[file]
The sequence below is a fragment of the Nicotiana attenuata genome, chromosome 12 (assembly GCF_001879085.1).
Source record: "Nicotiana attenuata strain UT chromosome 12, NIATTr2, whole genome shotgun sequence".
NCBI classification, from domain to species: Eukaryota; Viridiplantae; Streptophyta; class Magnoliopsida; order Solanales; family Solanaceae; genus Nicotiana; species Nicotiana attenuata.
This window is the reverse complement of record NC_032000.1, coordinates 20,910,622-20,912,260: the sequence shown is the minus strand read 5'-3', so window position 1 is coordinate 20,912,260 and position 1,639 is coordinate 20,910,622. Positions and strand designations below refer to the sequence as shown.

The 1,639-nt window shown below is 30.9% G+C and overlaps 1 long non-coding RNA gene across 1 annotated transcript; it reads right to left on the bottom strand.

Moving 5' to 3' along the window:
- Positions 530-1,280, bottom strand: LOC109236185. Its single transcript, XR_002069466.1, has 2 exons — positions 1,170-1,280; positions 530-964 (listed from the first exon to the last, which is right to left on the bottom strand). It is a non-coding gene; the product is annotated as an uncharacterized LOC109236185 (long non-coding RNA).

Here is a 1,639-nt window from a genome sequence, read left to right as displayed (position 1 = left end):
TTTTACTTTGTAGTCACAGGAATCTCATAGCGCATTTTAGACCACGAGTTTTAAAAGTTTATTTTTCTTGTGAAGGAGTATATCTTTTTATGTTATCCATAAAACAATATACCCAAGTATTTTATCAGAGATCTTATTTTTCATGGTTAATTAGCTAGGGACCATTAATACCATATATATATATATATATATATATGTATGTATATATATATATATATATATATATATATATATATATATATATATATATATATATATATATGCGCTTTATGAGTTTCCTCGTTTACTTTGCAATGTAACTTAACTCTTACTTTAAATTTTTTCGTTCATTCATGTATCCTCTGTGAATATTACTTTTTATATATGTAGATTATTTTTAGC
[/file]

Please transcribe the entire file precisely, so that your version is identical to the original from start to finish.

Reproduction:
The sequence below is a fragment of the Nicotiana attenuata genome, chromosome 12 (assembly GCF_001879085.1).
Source record: "Nicotiana attenuata strain UT chromosome 12, NIATTr2, whole genome shotgun sequence".
NCBI classification, from domain to species: Eukaryota; Viridiplantae; Streptophyta; class Magnoliopsida; order Solanales; family Solanaceae; genus Nicotiana; species Nicotiana attenuata.
This window is the reverse complement of record NC_032000.1, coordinates 20,910,622-20,912,260: the sequence shown is the minus strand read 5'-3', so window position 1 is coordinate 20,912,260 and position 1,639 is coordinate 20,910,622. Positions and strand designations below refer to the sequence as shown.

The 1,639-nt window shown below is 30.9% G+C and overlaps 1 long non-coding RNA gene across 1 annotated transcript; it reads right to left on the bottom strand.

Moving 5' to 3' along the window:
- Positions 530-1,280, bottom strand: LOC109236185. Its single transcript, XR_002069466.1, has 2 exons — positions 1,170-1,280; positions 530-964 (listed from the first exon to the last, which is right to left on the bottom strand). It is a non-coding gene; the product is annotated as an uncharacterized LOC109236185 (long non-coding RNA).

Here is a 1,639-nt window from a genome sequence, read left to right as displayed (position 1 = left end):
TTTTACTTTGTAGTCACAGGAATCTCATAGCGCATTTTAGACCACGAGTTTTAAAAGTTTATTTTTCTTGTGAAGGAGTATATCTTTTTATGTTATCCATAAAACAATATACCCAAGTATTTTATCAGAGATCTTATTTTTCATGGTTAATTAGCTAGGGACCATTAATACCATATATATATATATATATATATATGTATGTATATATATATATATATATATATATATATATATATATATATATATATATATATATATATATGCGCTTTATGAGTTTCCTCGTTTACTTTGCAATGTAACTTAACTCTTACTTTAAATTTTTTCGTTCATTCATGTATCCTCTGTGAATATTACTTTTTATATATGTAGATTATTTTTAGC